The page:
Icelandic Sheepdog was brought to Iceland by the Vikings more than 1,100 years ago. Descended from Nordic Spitz breeds, the Icelandic Sheepdog is now considered Iceland’s native dog. The breed was (and still is) used to work the sheep and horses also brought to Iceland by the Vikings.
The Icelandic Sheepdog is a medium-sized dog breed, standing between 16.5 and 18 inches tall with weight in proportion to height. The head is triangular, with medium-sized brown eyes and upright ears. The body is slightly longer than the dog is tall at the shoulder, and the tail is curled over the back. The coat is double with a thick, soft undercoat; there are two lengths of outer coat: medium and long. Colors vary from cream to reddish brown and gray to black. All may have white markings. This coat needs weekly brushing during most of the year, although when the dog is shedding, daily brushing can help keep the hair in the house under control.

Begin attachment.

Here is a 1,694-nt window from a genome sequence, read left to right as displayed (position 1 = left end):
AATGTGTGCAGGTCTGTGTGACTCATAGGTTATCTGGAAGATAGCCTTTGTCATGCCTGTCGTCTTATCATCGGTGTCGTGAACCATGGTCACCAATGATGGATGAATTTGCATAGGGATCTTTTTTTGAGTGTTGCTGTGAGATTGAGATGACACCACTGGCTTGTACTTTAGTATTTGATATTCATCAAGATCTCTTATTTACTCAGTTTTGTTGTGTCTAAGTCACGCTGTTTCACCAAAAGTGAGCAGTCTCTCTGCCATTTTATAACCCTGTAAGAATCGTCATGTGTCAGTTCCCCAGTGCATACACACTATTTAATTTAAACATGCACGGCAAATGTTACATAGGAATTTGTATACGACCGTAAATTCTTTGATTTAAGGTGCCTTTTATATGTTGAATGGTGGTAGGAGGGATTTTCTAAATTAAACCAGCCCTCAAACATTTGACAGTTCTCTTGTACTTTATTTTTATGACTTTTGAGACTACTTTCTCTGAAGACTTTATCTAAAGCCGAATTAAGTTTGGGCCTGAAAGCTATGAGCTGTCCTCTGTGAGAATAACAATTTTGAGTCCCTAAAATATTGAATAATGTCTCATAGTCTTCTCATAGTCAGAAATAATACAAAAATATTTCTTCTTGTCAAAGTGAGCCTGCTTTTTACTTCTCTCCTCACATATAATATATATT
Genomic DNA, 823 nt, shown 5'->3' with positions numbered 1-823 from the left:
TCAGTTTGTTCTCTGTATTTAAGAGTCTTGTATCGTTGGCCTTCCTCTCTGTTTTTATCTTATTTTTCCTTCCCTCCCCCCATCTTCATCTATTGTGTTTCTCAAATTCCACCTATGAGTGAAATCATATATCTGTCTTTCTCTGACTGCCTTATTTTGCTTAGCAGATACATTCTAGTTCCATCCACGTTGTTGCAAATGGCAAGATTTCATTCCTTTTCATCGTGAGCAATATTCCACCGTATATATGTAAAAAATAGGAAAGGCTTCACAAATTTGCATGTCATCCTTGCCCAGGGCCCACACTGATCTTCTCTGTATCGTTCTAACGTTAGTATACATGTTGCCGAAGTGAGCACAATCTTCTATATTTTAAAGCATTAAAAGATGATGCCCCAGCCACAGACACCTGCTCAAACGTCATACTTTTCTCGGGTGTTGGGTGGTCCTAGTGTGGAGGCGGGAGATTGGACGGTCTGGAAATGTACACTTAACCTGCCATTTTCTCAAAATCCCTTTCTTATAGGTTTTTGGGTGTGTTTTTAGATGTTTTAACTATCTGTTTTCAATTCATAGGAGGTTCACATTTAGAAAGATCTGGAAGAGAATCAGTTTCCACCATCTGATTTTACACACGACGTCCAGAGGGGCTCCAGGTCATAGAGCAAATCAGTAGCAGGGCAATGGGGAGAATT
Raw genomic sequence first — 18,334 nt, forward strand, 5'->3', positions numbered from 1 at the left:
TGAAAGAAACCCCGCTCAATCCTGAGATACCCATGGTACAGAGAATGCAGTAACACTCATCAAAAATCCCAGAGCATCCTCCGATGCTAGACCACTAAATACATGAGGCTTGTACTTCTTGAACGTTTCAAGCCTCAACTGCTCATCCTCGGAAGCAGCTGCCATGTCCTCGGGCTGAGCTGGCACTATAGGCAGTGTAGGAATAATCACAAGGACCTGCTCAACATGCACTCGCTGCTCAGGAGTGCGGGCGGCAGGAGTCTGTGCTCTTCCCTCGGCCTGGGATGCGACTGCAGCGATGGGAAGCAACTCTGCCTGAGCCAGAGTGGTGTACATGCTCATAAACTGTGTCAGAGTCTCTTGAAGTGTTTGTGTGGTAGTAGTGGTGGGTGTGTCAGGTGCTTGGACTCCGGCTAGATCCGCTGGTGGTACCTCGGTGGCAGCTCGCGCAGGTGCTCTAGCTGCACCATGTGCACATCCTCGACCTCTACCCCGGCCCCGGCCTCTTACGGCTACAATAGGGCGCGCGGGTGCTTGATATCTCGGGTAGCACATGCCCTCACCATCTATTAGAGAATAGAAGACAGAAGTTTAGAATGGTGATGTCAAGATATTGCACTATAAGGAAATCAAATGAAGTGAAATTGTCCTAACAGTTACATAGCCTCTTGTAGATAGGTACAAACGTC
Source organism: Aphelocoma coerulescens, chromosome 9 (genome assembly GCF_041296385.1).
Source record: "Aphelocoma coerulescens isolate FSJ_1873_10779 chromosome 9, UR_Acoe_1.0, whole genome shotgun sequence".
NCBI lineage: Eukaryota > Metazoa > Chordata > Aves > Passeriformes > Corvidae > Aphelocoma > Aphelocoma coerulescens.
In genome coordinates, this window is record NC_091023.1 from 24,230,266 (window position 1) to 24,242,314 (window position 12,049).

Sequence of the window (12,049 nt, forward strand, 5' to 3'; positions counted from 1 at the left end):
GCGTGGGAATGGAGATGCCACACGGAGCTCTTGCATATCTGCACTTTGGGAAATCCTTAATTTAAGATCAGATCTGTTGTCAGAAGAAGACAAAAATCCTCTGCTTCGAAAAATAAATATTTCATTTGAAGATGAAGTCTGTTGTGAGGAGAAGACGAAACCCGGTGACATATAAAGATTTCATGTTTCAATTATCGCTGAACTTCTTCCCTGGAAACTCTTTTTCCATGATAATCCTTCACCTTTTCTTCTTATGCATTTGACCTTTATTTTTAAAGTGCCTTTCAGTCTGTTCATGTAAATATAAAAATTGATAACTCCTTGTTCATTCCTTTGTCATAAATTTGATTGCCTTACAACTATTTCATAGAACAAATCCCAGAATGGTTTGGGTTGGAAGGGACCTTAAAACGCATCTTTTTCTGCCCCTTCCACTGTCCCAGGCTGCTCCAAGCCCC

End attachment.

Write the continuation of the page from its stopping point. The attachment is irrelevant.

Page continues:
Icelandic Sheepdogs are very individual in the amount of exercise they need. Some dogs seem to be content with a daily walk, while others can have endless energy. The breed is playful, and many dogs enjoy agility and flyball. Icelandic Sheepdogs are not aggressive but are watchful and will bark when people approach their territory. Socialization at an early age is important, as these dogs can show aggression to dogs of the same $e><.
The Icelandic Sheepdog breed is bright, has strong working instincts, and loves to learn. Training should be firm and structured so the dog learns household rules, but should also be fun. The breed does best in a home where barking will not be a problem. The breed does best in a working or training environment.
Icelandic Sheepdogs make wonderful therapy dogs. They are very good with children and can usually be trusted with smaller pets, although the dog may try to herd both the kids and the other pets. Health concerns include hip dysplasia and cataracts.